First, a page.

As that PFF tweet alludes to, this philosophy of being physical and punishing opposing offenses ties in with the 'take away the big play' mantra. If you're taking away everything deep, that will open up options for teams underneath. Apart from the actual hits, forcing opposing offenses to string together a series of 9, 10, 11 plays in any given drive increases the odds forcing a mistake or a punt. Carroll's medicine for giving up more shorter underneath gains is to make receivers, tight ends, and running backs really feel the defense each time they catch it.

This was from the NFC Championship Game:

Carroll's philosophy in action.

This was from the Super Bowl:

Carroll's philosophy in action.

Seto's presentation notes:

When [the defender cannot arrive in time] to disrupt the pass, the emphasis then switches to delivering good clean hard hits on the wide receiver. Multiple film examples were shown where completed passes were rendered incomplete by the quality of the hit put on by the defensive back. Also, even when the ball is completed, the hit put on the receiver has the psychological effect of making them tentative in the future.

As stated, quarterbacks - and in the Super Bowl's case, Peyton Manning -- are going to inevitably complete passes against the defense. The idea for Carroll then is that if you physically punish your opponent and hit them hard when they catch the ball, there's a better chance that you can dislodge the football (which is what happened to Vernon Davis above) or even better, make the receiver tentative when going for the football in the first place (as you can see with Michael Crabtree on a key third down late in the NFC Championship Game below):

This is what Deion Sanders refers to as a "business decision."

Carroll's philosophy in action.

#3 Get the ball -- either strip the ball or make the interception when in position.

Carroll's teams spend extraordinary amounts of time, particularly for an NFL team, running basic drills. One focus is on drills that make the act of forcing and recovering fumbles second nature.

As the Seto presentation noted,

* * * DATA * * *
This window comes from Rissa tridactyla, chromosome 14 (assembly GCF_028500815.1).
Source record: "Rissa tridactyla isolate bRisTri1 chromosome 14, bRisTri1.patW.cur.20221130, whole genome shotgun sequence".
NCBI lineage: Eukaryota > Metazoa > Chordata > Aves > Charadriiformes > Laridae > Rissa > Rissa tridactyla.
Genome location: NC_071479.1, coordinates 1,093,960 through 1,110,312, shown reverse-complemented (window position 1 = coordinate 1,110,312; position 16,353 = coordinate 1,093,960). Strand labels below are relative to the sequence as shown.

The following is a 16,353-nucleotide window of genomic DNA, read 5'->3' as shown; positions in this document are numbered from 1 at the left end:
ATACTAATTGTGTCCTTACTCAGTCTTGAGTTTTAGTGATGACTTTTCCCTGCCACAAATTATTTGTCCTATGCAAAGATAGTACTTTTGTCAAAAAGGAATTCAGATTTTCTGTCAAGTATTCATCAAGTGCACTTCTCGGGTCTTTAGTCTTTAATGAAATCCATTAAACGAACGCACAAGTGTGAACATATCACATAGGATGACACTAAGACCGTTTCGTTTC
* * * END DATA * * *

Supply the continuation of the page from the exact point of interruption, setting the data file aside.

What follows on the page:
USC practices daily drills for DB's in individual practice periods with both cornerbacks and safeties breaking on different balls. Coaches throw hitches, slants, outs, fades, seams, post, corner, and go routes. One DB tries to catch the ball one tries to bat it away or make the interception. Much attention is put upon footwork, hands, and hip motion and direction in turning.

Stripping balls from receivers is emphasized as well in drill and in actual scrimmages. They key coaching point is to get the hand onto the tip of the ball and find a way to rip it out. This has to be emphasized and practiced or it will not just happen. Dislodging balls from behind is also practices as well. When two players tackle a receiver if possible one should hold him up and pin his arms while the other strips the ball away. This takes team work and not just going for the big hit.

I've seen this at Seahawk training camp sessions so it's a tenet that Carroll and Seto have brought to Seattle. Again, it's instilling a second nature into players to strip and punch at the football.

This is from the NFC Championship Game:

Carroll's philosophy in action.

This was from the Super Bowl:

Carroll's philosophy in action.

The Seahawks forced 17 fumbles in 2013 (5th in NFL), intercepted 28 passes (1st in NFL) and were first in the NFL in takeaways as a defense.

Carroll's philosophy in action.


Carroll has fit all of this together - his Win Forever philosophy, the Inner Game, his old-school but new-school approach, and it produced the greatest season in Seahawks history.